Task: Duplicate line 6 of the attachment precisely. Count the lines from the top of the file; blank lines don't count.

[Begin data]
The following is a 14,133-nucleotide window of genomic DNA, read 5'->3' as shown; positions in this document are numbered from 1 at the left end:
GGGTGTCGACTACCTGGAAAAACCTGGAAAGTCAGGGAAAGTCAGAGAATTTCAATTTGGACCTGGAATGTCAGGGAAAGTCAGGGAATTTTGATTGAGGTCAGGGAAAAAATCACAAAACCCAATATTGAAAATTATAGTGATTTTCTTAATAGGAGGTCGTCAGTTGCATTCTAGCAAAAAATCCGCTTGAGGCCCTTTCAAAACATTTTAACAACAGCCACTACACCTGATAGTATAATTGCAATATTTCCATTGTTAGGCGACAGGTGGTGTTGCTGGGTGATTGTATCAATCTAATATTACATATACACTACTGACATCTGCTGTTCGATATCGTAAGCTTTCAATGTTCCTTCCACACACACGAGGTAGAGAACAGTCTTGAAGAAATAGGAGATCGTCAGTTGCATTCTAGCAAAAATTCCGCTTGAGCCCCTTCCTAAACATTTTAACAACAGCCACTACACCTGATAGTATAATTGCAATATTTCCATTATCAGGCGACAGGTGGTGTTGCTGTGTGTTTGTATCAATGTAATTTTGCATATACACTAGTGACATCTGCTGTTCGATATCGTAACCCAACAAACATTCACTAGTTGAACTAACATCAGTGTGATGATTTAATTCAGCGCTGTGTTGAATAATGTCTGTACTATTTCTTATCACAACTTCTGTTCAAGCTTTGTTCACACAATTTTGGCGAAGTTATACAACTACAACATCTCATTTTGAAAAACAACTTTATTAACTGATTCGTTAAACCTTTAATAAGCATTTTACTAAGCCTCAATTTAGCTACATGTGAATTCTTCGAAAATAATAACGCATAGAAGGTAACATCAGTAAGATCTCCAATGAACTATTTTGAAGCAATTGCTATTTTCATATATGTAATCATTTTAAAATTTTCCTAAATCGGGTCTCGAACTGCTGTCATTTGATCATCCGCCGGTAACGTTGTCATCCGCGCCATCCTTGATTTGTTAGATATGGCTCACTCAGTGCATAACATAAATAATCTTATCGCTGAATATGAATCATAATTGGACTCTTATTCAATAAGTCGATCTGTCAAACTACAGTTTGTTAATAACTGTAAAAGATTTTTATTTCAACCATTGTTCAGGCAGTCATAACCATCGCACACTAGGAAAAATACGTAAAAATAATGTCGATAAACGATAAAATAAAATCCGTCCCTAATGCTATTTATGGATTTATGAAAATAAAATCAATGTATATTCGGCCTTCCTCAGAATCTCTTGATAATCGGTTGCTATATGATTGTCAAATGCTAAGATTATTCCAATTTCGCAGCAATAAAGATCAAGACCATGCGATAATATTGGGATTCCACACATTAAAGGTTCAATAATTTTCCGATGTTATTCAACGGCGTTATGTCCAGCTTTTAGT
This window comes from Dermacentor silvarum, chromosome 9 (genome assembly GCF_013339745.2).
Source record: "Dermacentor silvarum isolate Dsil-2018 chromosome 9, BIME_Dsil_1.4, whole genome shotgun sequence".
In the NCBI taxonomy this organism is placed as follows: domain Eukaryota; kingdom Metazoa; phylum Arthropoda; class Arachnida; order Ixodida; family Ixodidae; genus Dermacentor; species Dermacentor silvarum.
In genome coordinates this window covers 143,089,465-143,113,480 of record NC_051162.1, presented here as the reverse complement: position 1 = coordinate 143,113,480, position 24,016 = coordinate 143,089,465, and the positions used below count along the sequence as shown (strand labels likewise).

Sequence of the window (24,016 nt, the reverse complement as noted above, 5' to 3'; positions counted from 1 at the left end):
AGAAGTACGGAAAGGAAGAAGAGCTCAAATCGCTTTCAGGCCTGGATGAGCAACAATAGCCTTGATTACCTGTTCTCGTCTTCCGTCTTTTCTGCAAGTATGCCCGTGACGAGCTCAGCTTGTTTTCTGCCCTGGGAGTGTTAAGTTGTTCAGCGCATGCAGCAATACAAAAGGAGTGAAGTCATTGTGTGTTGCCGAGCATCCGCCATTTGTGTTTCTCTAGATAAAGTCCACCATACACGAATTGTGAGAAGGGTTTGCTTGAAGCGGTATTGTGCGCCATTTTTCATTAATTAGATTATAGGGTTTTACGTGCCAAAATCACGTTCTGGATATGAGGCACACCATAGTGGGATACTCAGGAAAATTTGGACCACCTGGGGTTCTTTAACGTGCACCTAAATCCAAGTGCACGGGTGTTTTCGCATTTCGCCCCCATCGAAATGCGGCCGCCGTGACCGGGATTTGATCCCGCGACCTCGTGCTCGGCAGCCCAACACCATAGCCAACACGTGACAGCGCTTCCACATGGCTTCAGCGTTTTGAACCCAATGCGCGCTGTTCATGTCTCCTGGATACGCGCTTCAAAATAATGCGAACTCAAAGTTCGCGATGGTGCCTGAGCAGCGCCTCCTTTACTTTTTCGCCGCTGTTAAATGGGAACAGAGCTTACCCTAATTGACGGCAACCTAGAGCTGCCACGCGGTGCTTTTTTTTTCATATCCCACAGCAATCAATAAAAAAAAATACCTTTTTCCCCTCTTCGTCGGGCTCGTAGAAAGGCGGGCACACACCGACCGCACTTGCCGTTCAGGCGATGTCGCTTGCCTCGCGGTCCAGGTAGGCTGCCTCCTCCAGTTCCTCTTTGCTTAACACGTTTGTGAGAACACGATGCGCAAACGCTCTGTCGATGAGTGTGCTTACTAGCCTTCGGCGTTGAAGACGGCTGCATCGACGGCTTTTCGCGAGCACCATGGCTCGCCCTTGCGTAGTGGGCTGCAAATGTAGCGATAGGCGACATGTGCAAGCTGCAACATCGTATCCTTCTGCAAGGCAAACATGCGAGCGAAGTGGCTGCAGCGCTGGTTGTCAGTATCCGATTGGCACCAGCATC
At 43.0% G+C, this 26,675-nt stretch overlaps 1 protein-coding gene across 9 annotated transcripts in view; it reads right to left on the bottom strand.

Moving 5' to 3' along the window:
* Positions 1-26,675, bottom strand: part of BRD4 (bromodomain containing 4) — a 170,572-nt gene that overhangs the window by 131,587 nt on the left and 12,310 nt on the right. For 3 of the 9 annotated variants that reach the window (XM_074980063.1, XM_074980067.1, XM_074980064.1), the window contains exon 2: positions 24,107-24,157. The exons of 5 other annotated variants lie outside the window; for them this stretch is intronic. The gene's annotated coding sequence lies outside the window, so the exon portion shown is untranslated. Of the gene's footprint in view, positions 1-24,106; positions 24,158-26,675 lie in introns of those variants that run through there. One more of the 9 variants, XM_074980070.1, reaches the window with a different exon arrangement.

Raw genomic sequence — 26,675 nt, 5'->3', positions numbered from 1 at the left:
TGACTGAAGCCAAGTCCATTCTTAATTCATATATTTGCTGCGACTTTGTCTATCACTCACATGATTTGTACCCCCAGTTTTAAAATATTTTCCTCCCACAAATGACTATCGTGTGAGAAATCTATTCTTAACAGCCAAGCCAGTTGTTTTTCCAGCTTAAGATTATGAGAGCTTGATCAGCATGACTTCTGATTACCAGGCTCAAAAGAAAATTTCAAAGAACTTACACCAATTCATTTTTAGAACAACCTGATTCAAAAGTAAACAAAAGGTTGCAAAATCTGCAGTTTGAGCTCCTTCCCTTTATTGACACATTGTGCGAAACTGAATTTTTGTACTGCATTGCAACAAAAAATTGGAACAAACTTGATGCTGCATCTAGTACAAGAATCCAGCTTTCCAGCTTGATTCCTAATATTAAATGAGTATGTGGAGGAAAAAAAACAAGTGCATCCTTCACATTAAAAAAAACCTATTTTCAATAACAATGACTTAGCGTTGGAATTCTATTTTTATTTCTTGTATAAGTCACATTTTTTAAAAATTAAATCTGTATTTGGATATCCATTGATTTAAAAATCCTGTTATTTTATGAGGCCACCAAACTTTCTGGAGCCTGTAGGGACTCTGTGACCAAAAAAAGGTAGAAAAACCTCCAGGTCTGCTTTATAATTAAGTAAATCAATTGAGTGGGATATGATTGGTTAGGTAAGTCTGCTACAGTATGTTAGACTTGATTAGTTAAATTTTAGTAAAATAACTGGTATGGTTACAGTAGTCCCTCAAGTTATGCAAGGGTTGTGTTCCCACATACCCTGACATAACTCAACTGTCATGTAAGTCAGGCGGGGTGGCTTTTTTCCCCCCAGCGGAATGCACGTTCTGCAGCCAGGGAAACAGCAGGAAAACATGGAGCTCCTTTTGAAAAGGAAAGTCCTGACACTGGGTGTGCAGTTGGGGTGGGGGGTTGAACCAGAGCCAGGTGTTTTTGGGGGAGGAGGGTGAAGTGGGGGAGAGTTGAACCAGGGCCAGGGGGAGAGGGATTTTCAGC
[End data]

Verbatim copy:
In genome coordinates this window covers 143,089,465-143,113,480 of record NC_051162.1, presented here as the reverse complement: position 1 = coordinate 143,113,480, position 24,016 = coordinate 143,089,465, and the positions used below count along the sequence as shown (strand labels likewise).